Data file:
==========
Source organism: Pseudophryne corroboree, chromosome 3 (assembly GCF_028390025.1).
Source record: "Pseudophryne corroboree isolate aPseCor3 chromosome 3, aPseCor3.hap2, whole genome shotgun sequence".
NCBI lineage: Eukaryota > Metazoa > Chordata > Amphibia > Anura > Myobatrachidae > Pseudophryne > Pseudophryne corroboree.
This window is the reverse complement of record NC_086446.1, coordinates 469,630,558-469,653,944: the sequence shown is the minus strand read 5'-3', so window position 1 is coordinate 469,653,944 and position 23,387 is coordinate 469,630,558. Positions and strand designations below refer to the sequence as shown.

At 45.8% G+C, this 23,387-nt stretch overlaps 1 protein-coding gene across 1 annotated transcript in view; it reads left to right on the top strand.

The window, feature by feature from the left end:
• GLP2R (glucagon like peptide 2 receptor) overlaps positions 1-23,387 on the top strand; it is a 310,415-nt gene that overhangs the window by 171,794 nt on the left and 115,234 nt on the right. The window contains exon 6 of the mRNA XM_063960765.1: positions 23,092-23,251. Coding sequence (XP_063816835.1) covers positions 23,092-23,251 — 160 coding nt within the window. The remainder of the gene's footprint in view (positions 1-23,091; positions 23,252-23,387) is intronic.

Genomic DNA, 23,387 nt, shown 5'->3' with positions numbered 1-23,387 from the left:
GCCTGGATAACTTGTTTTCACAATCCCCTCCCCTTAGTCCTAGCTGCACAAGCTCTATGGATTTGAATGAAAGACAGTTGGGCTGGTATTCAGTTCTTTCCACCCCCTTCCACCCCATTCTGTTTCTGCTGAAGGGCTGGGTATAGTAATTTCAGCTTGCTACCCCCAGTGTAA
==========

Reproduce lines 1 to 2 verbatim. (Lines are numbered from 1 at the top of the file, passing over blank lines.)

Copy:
Source organism: Pseudophryne corroboree, chromosome 3 (assembly GCF_028390025.1).
Source record: "Pseudophryne corroboree isolate aPseCor3 chromosome 3, aPseCor3.hap2, whole genome shotgun sequence".